How I Accidentally Discovered the Murder of Sam Caughey


How I Accidentally Discovered the Murder of Sam Caughey: Connecting and Honoring Avenues of His Life
with special thanks to the Transcona Museum for permission to reprint this article



Where it Began

A typical day at the Transcona Museum as their Collections Assistant looks like going through our archival collection and correcting any discrepancies in our database. I have seen a lot of photographs during my time here. Sometimes I go through an entire family’s photograph album and by the end, I feel personally involved, almost as if I know them. This was the case for the Matheson family. Ellen and John (J.D.) Matheson moved to Transcona from Ontario in Transcona’s early days, c. 1910. Ellen Matheson’s great-niece brought the photos of the Matheson family into the museum and recalls in her family memoir, that John built and lived in one of the first few houses here. Ellen and John had a baby boy, Murray, in January of 1916 and they eventually lived in the 100 block of Ravelston Ave. West. I also came across many photos in their album of a man named Neil McAskill who, by chance, was revealed to me as an individual in the service of CN. He was a conductor for 25 years and a local chairman of the O.R.C. (Order of Railway Conductors) for 15 years.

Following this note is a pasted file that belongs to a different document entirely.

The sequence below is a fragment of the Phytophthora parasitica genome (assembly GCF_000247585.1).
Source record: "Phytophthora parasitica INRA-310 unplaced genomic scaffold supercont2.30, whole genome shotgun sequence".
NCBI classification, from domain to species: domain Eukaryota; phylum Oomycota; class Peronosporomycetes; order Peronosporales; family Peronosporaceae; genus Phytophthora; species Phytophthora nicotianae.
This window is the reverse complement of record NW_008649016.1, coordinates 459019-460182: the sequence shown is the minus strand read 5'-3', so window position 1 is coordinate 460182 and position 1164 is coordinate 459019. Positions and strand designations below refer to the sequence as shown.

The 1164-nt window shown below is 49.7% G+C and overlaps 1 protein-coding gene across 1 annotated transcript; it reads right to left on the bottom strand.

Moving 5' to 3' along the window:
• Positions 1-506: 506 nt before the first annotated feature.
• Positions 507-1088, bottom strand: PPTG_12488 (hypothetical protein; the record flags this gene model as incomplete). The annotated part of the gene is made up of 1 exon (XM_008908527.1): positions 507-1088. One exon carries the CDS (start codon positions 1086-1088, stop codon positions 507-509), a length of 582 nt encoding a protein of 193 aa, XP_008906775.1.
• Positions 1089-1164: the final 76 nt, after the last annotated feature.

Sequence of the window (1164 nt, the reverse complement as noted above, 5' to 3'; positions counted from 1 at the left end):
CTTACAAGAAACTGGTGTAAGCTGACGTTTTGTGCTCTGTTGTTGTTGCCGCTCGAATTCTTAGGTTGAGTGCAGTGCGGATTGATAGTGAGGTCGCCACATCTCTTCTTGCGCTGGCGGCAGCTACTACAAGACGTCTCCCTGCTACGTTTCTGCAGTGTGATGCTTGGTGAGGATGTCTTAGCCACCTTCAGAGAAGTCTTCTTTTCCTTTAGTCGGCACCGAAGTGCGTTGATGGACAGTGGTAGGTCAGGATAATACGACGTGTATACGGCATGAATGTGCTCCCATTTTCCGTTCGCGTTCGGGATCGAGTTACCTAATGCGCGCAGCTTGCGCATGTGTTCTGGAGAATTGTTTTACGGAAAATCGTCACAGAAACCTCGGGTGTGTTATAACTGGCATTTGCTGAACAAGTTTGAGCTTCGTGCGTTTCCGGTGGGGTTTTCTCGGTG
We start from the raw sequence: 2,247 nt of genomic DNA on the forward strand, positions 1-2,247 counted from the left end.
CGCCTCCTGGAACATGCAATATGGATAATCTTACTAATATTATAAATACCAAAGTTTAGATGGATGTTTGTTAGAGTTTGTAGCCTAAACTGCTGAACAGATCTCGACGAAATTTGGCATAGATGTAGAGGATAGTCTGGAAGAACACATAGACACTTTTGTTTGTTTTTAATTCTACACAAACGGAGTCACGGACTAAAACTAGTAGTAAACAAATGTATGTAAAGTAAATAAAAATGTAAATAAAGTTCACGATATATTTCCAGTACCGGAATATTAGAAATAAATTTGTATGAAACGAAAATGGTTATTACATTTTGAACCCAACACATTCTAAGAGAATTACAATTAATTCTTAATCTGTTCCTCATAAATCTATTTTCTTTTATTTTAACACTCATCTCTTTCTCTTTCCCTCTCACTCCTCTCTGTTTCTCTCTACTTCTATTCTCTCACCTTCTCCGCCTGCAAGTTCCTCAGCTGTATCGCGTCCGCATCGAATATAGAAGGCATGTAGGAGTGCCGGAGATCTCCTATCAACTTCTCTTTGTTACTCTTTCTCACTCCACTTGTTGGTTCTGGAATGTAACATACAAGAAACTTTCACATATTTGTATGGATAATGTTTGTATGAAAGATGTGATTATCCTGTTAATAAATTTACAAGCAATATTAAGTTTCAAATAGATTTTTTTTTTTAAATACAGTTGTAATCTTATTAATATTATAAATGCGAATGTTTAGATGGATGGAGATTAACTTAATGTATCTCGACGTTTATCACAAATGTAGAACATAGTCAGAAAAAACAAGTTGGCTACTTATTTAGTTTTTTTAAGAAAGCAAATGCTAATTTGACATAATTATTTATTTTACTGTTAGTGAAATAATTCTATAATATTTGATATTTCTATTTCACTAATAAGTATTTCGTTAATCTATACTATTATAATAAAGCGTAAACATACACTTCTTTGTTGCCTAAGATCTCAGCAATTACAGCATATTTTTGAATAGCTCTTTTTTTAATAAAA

Ellen, John, and Murray Matheson in Transcona c. 1916 (TH2006.17.6, TM Archives)

This is where our story really begins.  At this point, I felt familiar with the individuals that reoccurred in the Matheson photos. That’s until I came across a photo of two men wearing fancy three-piece suits, standing in front of a pile of bricks. The back reads “Mr. Caughey – left” in Ellen Matheson’s writing. I’m not exactly sure what compelled me to be so investigative, a hunch maybe but — who was Mr. Caughey? What was his connection to the Matheson family? Did he live in Transcona? Why pose in front of bricks? It all started very modestly, I thought I’d just Google, “Caughey Transcona” and see what would come up. The answer was, a lot would come up, and yet in some cases, not enough.

Here’s the story.

This is MGS Member content.  Please log in to view.